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Album Review

Crossing Eternity – “The Rising World” [Album Review]

Dramatic and infectious, Crossing Eternity’s debut The Rising World, out via Rockshots Records, is an impressive yet humbling experience for even the most jaded music listener.



Music can be a surprising and humbling experience; just when you think nothing can impress you anymore, a band puts out an album that strikes a chord. Whether they have a flair and tones similar to other groups you have encountered or just sound so different from everything else you have heard, it’s great to find another act that stands out from the hundreds of releases that come out each month. The Rising World, Crossing Eternity’s debut into the land of symphonic power metal, is both dramatic and infectious, injecting their own backgrounds and experience into their music.

Although both band and album are recent, Crossing Eternity contains members with years of experience as professional musicians. It shows, as the music has numerous influences blended together to create a musical experience that echoes Avantasia’s Ghostlights. There are elements of folk and jazz embedded into the musical structure, creating an immersive and danceable atmosphere. They add to the main body of the music, giving it a syncopated rhythm and a dynamic that keeps the music grounded.

The folk can be heard prominently in the songs “Dreams Fall” and “Angels Cry, Rainbows Hide”, where touches of a Celtic fiddle, reel tones, tambourine, and guitar add to that danceable atmosphere that is kept throughout the album. Meanwhile, “Dreams Fall” has a darker sound than “Angels Cry”, as that fiddle is played in gravelly tones in comparison to the rest of the track. On the other hand, the reel tones in “Angels Cry” are prominent throughout, heard in the beginning and in the pre-chorus and chorus. They give “Angels Cry” a sadder yet vibrant tone that makes the song stand out more than its predecessor.

Help yourself to a sampling of Crossing Eternity with the song “Ghost Of A Storm”.

While the folk elements are concentrated in certain areas, the jazz elements are heard throughout The Rising World, but they are mainly on the drums. They are most prominent on the pre-chorus and the bridge of “Crossing Eternity”, as the dynamics of those drums shift the song’s overall melody. As part of the opener, it gives the listener a good idea of what to expect on the album – an emotional yet dynamic experience that experiments with both sound and atmosphere. This is a testament to just how well-executed the composition is; it allows the listener to not only just enjoy the experience, but to also be in awe of what happens when three different people come together and create music that is all about having a good time.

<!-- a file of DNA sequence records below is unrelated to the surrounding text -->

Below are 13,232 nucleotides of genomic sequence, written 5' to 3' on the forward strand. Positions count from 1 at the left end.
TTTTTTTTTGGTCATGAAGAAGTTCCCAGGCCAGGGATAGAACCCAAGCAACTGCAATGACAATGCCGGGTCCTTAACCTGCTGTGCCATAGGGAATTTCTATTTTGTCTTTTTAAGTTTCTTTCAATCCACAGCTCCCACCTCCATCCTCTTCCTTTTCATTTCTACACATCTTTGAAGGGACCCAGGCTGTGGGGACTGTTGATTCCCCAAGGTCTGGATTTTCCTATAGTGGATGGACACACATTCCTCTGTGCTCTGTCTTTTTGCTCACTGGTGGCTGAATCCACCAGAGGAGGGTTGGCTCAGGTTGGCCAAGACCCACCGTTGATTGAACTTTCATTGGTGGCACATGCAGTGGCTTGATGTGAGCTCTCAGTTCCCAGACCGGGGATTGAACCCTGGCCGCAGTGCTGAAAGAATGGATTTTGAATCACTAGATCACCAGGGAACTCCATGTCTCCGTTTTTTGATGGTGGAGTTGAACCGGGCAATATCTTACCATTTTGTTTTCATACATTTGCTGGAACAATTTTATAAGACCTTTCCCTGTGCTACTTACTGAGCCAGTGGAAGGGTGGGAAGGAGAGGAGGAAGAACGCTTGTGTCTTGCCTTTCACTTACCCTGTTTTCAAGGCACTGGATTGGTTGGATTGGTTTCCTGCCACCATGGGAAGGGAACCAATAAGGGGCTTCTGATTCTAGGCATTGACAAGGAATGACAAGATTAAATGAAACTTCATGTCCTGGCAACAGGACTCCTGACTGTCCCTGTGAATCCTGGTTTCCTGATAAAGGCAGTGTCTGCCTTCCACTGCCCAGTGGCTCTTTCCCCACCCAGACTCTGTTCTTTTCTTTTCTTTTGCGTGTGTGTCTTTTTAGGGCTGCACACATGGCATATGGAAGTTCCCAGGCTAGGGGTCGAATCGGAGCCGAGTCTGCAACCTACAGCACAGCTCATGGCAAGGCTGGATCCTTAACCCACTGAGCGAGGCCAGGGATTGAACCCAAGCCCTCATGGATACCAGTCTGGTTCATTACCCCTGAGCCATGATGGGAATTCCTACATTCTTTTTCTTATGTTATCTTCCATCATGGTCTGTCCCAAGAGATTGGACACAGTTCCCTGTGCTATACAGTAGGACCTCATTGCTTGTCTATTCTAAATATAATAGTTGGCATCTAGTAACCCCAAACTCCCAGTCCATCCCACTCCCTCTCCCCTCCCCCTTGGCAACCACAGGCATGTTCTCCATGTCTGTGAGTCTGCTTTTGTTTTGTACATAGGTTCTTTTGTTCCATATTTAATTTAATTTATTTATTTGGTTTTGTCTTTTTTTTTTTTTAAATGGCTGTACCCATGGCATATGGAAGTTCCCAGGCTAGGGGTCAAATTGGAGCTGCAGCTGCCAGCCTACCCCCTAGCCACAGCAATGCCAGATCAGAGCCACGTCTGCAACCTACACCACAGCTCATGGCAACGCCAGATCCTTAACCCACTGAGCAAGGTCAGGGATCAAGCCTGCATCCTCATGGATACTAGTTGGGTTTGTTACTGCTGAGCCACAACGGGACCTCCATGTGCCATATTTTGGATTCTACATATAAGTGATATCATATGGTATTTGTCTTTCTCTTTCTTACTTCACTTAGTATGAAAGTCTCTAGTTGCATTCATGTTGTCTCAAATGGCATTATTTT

Despite this excellent musicianship, what truly caught my attention the most were the vocals. Although it’s not the primary focus of the album – The Rising World’s most outstanding feature is its excellent instrumentation and musicianship – the vocals soar. They are emotional, dynamic and responsive to the music that backs them, changing from a deep baritone to a tenor with minor vibrato. They remind me of Avantasia’s Tobias Sammet, whose voice is one of the more recognizable in metal, and he brings attention to his voice the same way vocalist Berti Barbera does – by showing how versatile he is. I hope that Barbera brings more of that versatility in future releases and projects, as he has a fantastic voice.

However, despite its tendency for the majestic and the dramatic, The Rising World does have its faults. One of its biggest problems is the run time. Although the music is great, a lot of it feels indulgent, as if Crossing Eternity wanted to see what elements they could get away with without marring their vision. This album would benefit from a shorter run time – by being succinct in its run time (between 40 to 45 minutes) The Rising World would be more cohesive in tonality and sound.

“Crossing Eternity” will take you some time… better get started now!

The other problem is the production, especially where the instrumentation is concerned. Although it doesn’t need an entire overhaul, the album could benefit from a cleaner production and mixing process. There are moments where the vocals cannot be heard in the slew of loud music – particularly in “Sand in the Sky” and “Journey to the End of Dreams” – making it hard to hear the lyrics. Because of this, it can take the listener out of the experience and have a hard time focusing on what The Rising World brings.

Overall, The Rising World is a solid debut with dramatic versatility that shows throughout its run time. Although it would benefit from some editing and a clean production, it’s still a great album that shows the listener a good time. Personally, I would recommend this album to those who aren’t familiar with symphonic power metal, but have been meaning to get into it for a while. Don’t be put off by its run time; it’s a highly enjoyable album.


The Rising World Track Listing:

01. Crossing Eternity
02. Ghost of a Storm
03. Sand In the Sky
04. High Above the Crown
05. Kingdom Come
06 Embrace Your Voices
07. Journey to the End of Dreams
08. Winter Poem
09. Haunted
10. Dreams Fall
11. Angles Cry, Rainbows Hide
12. Spirit Of The Forest
13. War Of Gods

Run Time: 61:20
Release Date: June 15, 2018
Record Label: Rockshots Records